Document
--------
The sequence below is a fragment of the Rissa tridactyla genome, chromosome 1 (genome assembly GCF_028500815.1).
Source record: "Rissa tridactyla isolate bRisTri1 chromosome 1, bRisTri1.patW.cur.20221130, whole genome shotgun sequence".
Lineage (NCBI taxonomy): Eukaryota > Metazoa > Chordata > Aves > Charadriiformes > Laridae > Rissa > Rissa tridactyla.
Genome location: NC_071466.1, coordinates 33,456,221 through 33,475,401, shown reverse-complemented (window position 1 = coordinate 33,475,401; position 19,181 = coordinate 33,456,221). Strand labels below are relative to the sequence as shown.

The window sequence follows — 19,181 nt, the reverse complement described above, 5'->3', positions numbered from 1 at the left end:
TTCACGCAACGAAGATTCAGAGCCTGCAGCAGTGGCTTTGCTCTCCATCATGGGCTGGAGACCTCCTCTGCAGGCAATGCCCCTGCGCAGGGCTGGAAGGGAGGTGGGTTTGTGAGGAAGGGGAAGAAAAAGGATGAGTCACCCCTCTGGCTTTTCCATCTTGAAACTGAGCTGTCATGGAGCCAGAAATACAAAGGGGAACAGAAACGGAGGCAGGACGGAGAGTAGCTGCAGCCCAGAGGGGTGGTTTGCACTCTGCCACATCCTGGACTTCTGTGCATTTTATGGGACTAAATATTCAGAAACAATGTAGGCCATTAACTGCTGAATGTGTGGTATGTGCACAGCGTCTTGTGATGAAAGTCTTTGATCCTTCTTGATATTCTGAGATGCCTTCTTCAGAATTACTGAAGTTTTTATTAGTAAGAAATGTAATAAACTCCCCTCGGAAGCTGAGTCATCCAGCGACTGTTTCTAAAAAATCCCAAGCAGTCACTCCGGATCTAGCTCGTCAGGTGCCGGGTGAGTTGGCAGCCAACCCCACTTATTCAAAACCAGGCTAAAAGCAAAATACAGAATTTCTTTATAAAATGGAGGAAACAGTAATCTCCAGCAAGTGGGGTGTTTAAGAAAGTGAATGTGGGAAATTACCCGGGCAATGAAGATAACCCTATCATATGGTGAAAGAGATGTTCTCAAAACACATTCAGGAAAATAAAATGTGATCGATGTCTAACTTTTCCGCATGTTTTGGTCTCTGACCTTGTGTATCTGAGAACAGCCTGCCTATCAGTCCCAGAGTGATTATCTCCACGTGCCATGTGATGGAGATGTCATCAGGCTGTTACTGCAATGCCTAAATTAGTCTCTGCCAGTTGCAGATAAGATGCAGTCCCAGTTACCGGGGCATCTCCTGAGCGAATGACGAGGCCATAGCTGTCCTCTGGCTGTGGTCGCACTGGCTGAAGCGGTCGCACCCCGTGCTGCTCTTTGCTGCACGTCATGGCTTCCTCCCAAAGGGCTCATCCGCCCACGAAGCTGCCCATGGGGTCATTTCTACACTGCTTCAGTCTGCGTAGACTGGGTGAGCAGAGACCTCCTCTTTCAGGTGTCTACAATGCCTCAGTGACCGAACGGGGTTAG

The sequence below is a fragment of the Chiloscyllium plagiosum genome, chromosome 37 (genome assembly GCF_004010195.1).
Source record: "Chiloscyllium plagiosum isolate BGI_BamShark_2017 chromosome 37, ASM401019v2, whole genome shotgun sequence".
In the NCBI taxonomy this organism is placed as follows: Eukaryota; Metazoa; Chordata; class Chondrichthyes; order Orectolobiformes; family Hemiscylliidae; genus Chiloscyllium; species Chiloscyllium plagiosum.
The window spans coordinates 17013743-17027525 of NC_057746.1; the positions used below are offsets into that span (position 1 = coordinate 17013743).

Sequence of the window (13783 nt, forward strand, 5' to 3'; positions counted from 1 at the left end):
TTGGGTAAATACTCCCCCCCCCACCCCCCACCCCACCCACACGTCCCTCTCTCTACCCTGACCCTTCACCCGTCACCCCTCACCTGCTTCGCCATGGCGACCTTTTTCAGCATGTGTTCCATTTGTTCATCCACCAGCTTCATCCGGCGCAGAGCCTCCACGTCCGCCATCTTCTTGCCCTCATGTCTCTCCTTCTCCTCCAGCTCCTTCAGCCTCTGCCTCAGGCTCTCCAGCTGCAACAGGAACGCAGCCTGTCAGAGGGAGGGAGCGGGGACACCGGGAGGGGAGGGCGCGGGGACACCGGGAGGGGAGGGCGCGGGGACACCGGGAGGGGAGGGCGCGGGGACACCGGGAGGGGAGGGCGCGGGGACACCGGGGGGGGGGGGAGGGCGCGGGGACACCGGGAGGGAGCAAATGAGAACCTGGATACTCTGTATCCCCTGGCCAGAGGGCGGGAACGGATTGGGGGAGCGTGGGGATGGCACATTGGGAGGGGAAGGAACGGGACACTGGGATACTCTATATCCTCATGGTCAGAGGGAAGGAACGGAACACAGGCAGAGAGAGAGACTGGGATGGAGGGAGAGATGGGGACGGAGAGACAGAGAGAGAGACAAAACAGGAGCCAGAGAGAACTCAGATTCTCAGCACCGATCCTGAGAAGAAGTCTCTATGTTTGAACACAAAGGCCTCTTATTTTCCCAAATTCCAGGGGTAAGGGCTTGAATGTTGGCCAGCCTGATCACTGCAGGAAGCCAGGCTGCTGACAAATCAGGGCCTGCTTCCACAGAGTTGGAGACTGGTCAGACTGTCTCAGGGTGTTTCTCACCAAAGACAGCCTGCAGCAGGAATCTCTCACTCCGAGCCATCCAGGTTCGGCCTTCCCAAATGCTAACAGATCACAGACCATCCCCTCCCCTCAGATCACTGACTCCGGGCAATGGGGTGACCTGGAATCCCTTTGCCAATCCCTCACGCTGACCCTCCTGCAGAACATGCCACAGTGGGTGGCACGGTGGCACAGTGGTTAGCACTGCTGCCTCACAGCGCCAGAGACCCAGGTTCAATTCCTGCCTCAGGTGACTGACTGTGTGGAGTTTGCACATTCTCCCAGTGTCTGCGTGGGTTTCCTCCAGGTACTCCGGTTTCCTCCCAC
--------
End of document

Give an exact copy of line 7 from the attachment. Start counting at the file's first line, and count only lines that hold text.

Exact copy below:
The sequence below is a fragment of the Chiloscyllium plagiosum genome, chromosome 37 (genome assembly GCF_004010195.1).